Therefore, canon 926 applies only to priests celebrating Mass within the Latin Church. It does not apply to priests celebrating the Divine Liturgy of St. John Chrysostom or any other Eastern liturgy. Hence the importance of understanding the text, the context, and the mind of the legislator when studying canon law.

2. The Salvation of Souls Is the Supreme Law


Here is a question every Catholic should ask when trying to understand the purpose of a specific canon: How does this law contribute to the salvation of souls?

For example, many Catholic politicians support abortion and so-called same-sex marriage. These same politicians balk when bishops decide to enforce canon 915, which states:

Those upon whom the penalty of excommunication or interdict has been imposed or declared, and others who obstinately persist in manifest grave sin, are not to be admitted to Holy Communion.

Yet far from being harsh, this law is an act of charity when understood within the context of saving souls. For as Paul reminds the Corinthians:

Whoever, therefore, eats the bread or drinks the cup of the Lord in an unworthy manner will be guilty of profaning the body and blood of the Lord. Let a man examine himself, and so eat of the bread and drink of the cup. For any one who eats and drinks without discerning the body eats and drinks judgment upon himself (1 Cor. 11:27–29).

Canon 915 is meant to prevent an unrepentant public sinner from profaning the Eucharist and thereby bringing condemnation on his own head. Additionally, the canon encourages the affected individual to examine his conscience. And while not explicitly stated by Paul, denying Holy Communion to a manifest grave sinner can help deter other Catholics from embracing the same sin or error. Thus, when approaching canon law, one should always remember that the salvation of souls is the supreme law.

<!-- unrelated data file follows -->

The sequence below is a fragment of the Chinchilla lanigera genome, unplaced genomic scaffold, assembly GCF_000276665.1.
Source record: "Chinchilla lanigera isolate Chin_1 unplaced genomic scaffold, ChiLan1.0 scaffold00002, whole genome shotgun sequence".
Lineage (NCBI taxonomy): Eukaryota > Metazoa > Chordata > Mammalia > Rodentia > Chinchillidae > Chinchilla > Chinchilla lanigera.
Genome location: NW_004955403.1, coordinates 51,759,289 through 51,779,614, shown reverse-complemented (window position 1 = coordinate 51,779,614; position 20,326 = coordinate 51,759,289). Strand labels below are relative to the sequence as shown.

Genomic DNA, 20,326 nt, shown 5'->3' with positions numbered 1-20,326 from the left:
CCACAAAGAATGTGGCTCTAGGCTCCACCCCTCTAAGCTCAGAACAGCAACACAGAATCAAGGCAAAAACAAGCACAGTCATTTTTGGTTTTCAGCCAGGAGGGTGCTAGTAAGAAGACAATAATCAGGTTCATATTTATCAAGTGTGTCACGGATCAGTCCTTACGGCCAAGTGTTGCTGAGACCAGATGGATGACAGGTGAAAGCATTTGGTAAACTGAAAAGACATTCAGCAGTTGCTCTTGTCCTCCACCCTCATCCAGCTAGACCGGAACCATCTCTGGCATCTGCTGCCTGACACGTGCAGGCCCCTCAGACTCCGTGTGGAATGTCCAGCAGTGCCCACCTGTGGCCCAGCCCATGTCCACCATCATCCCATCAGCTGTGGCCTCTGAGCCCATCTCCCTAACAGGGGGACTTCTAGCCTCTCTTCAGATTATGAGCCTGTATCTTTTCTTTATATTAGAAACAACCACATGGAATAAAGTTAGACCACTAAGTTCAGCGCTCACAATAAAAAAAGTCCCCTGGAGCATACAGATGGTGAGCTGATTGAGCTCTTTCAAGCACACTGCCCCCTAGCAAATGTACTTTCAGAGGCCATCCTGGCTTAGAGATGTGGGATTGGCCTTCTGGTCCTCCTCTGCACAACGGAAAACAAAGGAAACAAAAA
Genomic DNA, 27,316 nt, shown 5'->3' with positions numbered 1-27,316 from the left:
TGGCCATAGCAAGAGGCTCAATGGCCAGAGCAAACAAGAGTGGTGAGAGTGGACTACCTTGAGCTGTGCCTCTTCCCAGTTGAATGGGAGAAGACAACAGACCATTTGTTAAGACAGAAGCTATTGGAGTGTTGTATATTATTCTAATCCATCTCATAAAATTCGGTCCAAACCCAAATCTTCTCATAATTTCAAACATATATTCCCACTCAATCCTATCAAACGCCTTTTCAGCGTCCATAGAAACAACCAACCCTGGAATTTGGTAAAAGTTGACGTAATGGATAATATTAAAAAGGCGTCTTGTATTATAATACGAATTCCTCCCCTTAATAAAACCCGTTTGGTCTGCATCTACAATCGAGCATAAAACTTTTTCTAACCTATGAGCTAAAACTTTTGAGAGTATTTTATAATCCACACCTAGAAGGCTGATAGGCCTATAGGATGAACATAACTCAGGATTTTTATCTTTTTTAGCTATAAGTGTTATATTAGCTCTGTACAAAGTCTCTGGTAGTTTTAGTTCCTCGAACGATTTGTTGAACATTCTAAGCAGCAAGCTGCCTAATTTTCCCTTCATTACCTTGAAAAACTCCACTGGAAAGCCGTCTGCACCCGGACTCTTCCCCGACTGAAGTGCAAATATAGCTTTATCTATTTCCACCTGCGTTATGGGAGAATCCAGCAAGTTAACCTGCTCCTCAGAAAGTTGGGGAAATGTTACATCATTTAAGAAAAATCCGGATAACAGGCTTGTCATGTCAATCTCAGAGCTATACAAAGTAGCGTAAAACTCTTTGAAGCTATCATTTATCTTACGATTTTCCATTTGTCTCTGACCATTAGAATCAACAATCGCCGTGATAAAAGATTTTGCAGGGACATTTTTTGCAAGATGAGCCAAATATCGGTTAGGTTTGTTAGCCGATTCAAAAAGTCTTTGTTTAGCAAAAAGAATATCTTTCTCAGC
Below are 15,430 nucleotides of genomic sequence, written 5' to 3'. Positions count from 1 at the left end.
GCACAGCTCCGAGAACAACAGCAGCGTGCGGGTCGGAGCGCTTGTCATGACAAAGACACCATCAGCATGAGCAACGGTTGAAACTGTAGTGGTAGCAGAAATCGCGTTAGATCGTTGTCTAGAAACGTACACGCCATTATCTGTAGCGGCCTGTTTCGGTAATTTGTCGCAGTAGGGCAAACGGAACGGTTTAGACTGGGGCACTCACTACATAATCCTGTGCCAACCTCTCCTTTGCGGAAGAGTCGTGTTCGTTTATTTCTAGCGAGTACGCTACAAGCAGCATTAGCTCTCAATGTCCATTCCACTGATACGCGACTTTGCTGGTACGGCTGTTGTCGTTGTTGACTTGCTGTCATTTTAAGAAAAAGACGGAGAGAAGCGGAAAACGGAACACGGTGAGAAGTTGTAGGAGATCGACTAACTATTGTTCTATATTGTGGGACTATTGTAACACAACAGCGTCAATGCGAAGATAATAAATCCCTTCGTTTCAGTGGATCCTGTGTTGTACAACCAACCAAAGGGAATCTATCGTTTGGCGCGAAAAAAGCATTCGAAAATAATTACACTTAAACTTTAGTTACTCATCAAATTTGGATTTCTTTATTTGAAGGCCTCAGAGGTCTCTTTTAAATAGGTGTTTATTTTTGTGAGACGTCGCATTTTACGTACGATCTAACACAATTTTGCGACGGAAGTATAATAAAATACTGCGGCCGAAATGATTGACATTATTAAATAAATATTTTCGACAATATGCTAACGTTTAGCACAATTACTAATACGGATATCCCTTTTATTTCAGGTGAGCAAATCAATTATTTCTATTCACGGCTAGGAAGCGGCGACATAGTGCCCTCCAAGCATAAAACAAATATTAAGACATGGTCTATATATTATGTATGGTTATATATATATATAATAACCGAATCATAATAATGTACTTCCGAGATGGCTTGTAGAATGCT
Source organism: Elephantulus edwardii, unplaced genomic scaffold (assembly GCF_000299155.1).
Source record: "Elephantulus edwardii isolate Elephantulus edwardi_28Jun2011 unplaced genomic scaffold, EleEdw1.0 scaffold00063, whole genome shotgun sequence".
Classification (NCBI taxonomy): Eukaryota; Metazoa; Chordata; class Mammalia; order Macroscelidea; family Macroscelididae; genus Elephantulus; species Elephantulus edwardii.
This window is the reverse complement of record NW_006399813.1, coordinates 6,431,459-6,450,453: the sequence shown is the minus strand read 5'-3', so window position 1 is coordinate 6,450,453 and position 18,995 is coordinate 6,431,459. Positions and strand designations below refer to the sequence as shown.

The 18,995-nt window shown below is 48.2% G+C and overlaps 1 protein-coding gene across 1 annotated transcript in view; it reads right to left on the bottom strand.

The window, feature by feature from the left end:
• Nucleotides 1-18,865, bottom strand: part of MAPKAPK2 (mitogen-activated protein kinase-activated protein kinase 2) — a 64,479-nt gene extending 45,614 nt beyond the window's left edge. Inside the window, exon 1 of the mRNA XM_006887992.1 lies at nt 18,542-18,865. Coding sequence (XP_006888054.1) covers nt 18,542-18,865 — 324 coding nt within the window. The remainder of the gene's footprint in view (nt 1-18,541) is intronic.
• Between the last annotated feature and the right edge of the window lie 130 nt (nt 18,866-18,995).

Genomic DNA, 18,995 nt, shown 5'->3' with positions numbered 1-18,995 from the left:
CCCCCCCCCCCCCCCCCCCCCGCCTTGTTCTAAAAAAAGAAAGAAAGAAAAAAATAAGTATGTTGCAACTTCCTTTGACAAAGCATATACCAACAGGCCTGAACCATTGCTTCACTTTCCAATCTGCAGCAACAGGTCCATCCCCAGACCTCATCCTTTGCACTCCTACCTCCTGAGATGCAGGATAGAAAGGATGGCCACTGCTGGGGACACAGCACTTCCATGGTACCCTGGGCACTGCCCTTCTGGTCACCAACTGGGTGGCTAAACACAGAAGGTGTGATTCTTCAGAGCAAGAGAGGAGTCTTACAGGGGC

3. Does the Law Bestow a Favor or Impose a Burden? 


Odia restringi, et favores convenit ampliari is a common Latin expression among canonists and denotes another important principle of canon law, namely, “Favors are to be multiplied and burdens restricted.”

If an individual law bestows a favor, a Catholic should apply it to every case in which it is appropriate to do so. On the other hand:

Laws that prescribe a penalty, restrict the free exercise of rights, or contain an exception to the law are to be interpreted strictly (CIC 18).

Within this context, the word strictly does not connote rigidity or inflexibility. Rather, it means that the application of the law should be restricted to as few cases as possible without distorting the law’s meaning.

For example, a common pastoral scenario in today’s society involves the reconciliation of teenage girls who have procured abortions. Many of these young women know that the Church’s penalty for abortion is excommunication. As canon 1398 states: “A person who actually procures an abortion incurs a latae sententiae excommunication.”

Now excommunication is the Church’s highest penalty. An excommunicated person is cut off from both the sacraments and other important.aspects of the Catholic faith. The term latae sententiae means that the excommunication is automatic; whoever transgresses the specific law incurs the excommunication. Thus, many young women fear that they are forever cut off from the Church because of their abortions.